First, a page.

I just read a wonderful essay by Sasha Chapin on the effect David Foster Wallace has on aspiring writers: He makes them want to imitate his style. Wallace, though widely hailed as a once-in-a-century genius, does not really write like a genius in my view. Instead he writes cleverly, but extremely so. He draws on extensive knowledge and vast vocabulary to draw relatively simple pictures that line up to create off-kilter stories. Chapin writes that Wallace appeals to a readership who is “into being smart”. People who are snobbish about their intelligence tend to gravitate towards the works of Wallace, in the sense that people who are snobbish about wine gravitate toward obscure vintages of Romanee Conti. They are enticed by the illusion that consuming it enhances their personal worth as human beings.
Being an old bilingual reader gives you a different perspective about these things. I was raised a snobbish reader in a long line of snobbish readers who collectively believed that reading high-brow material enhanced your standing like notches on a Lothario’s bedpost. And writers like Lu Xun, Natsume Soseki, Ueda Bin, Nitobe Inazo, and Mori Ogai who peppered their prose with preposterous levels of scholarship and an overwhelming armory of pedagogy, blended seamlessly into similes and metaphors, were sought after like starlets for the philanderer’s bed.
Writers who bedazzle their readers with astute observations and tidal waves of learning are not unusual in Asian literature. Lately, Kyogoku Natsuhiko has adopted the style. He writes thousand-plus-page tomes which are basically creepy ghost stories with some cerebral detective plots written in vocabulary drawn from the past thousand years of Japanese literature and some foreign languages. Think of a cross between J. K. Rowling and Stephen King in the stylistic hybrid of Umberto Eco and Salman Rushdie.
Chapin writes that he spent years in a futile effort to imitate Wallace’s style. His problem was that he was trying to fly by flapping his bare arms, and not by building an airplane. Writing like a scholar takes actual scholarship. You cannot just try to imitate a style when the style is based on deep rooted knowledge. That would be like sticking olive leaves in a flower pot hoping it will take root.
This epidemic of the desire to imitate Wallace, which Chapin calls “Wallace Disease”, reflects how naive American readers are to true scholarship. Jessa Crispin (of Bookslut fame) recently wrote for the Guardian that she found Infinite Jest a waste of time (“Ack! Men!”) while she enjoyed Laurent Binet’s The Seventh Function of Language, but only because “it makes me feel clever for getting the jokes. It references and sends up French structuralists and post-structuralists, makes jokes about gender studies and analytical philosophy, name-drops figures like Hélène Cixous, Julia Kristeva, Roland Barthes, and others whom I have already read.” She points out that people like Infinite Jest and The Seventh Function of Language because it fits their prefabricated tastes. She then asks “But shouldn’t art do the opposite? Shouldn’t it make us curious about other worldviews, other demographics, other ideas and ways of living? Shouldn’t it be expansive and disruptive, rather than reinforcing?”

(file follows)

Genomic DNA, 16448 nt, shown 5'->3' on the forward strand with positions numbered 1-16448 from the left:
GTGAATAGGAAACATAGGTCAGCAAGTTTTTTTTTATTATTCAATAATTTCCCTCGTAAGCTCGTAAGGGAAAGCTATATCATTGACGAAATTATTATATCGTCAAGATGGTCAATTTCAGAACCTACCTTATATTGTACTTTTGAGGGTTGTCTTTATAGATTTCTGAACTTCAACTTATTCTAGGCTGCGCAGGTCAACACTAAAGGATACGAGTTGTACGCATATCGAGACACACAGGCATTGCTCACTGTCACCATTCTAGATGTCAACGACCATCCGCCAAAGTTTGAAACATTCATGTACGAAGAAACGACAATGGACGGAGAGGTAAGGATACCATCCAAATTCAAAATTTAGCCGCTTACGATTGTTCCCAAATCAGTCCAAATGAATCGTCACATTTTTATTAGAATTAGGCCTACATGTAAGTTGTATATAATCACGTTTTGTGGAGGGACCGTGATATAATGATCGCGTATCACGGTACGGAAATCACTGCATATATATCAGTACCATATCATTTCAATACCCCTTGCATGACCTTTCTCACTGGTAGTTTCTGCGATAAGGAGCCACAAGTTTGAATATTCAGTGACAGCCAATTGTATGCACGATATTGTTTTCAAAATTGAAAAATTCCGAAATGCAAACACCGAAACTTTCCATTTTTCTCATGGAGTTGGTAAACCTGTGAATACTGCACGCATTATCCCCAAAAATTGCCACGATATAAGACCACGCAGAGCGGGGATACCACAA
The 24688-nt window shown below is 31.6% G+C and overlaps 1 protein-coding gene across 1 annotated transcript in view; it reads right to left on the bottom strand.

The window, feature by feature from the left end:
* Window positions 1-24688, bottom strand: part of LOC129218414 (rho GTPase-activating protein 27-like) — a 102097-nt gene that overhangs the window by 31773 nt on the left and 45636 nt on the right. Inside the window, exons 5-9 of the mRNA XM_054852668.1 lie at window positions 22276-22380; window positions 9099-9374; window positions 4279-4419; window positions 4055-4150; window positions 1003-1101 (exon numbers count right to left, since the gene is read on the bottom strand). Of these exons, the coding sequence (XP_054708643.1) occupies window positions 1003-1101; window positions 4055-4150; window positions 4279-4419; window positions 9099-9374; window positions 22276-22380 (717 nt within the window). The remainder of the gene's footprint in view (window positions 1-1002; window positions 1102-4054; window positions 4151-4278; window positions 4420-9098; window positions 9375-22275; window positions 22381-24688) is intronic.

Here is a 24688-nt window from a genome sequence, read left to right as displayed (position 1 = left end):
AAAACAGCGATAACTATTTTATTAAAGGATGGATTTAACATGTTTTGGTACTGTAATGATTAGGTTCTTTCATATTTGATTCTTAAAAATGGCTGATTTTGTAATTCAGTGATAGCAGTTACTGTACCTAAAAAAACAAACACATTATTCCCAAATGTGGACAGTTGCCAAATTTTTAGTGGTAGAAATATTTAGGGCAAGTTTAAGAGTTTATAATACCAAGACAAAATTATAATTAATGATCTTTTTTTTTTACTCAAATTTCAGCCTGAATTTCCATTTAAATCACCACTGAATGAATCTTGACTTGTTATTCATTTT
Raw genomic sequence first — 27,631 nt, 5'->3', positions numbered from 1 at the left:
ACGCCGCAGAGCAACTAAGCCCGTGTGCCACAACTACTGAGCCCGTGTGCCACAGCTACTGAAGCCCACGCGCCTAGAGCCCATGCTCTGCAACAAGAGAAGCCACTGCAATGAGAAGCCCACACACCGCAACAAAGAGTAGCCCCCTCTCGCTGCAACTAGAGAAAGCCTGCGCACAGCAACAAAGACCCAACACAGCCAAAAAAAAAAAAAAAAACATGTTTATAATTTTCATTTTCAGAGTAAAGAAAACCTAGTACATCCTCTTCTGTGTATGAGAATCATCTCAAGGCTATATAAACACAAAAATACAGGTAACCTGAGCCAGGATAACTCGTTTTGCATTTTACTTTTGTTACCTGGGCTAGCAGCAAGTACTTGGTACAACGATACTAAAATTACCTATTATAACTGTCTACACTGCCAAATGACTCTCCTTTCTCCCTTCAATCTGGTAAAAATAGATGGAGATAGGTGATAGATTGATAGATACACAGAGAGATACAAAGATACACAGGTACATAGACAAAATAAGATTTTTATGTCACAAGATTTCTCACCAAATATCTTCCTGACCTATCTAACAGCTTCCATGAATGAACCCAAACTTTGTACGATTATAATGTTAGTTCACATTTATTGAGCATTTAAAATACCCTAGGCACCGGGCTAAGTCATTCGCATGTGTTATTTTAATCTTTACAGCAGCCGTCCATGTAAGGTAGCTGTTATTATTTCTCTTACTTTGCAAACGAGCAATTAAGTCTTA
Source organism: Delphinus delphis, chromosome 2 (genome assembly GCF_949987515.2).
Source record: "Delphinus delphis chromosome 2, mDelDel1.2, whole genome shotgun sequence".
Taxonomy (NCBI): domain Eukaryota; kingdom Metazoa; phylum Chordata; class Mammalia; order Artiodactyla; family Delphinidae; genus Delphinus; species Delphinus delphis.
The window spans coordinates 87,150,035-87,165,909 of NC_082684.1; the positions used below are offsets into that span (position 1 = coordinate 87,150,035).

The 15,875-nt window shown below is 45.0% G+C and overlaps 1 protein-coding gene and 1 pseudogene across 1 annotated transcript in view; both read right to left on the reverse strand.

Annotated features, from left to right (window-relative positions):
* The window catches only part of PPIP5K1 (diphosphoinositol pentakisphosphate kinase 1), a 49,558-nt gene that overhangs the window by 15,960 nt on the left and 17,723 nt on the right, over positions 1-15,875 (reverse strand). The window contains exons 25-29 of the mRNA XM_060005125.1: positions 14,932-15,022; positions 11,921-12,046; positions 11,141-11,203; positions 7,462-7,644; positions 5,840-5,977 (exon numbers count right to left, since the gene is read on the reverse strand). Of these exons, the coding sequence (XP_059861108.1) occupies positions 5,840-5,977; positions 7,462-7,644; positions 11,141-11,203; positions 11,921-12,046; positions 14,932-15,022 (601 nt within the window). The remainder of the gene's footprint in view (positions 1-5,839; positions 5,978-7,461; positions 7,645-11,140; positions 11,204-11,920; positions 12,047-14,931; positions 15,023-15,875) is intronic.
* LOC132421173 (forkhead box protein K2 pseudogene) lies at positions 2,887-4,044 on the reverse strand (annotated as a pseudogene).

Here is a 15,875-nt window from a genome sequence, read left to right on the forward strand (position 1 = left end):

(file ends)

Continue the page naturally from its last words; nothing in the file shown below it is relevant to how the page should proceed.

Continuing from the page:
Yes, sort of, but that is not the whole story. Pedantic literature is just one style out of many. Some people just love to draw on their encyclopedic knowledge of whatever they know and insert it into their work. Hayashi Joji is a writer with an incredibly intimate knowledge of World War II military technology which he uses to map out fantasy scenarios of how Japan could have won the war against the United States in his alternate history novels. Not the stuff of high-brow literature, but an impressive flexing of scholarly muscle on display. His metaphors are clever to the extreme and his observations are sharper than a trooper’s bayonet. But that does not make it high literature, only cerebral entertainment.
Japanese readers have been celebrating pedantic intellectualism in literature since at least Sei Shonagon‘s time. If Americans would stop insisting that Latin is a dead language and look into the cultural heritage stored in it, they will find the same could be said about Europeans for at least as long. The world is full of Wallaces and Binets. People read them as indulgences: Sort of inside jokes that mark them as in-the-know, as well as oyster forks to distinguish themselves from the arrivistes. They are not expansive or disruptive. They are country clubs on a page.
Chapin writes that as a young boy he thought “one day, I was convinced, the girls who wouldn’t dream of touching my greasy teenage hair might regret that decision” when he produced evidence of his superior intellect, in his case through writing. He may not know how close he was to the mark in thinking so. Every bit of pedantic knowledge is a point you earn, or a Pokemon you collect, in the long game of amassing enough scores to gain entry into the secret club of intellectualism where the members are bonded by mutual sapio-attraction, and where the pecking order is decided by the notches on your bedpost.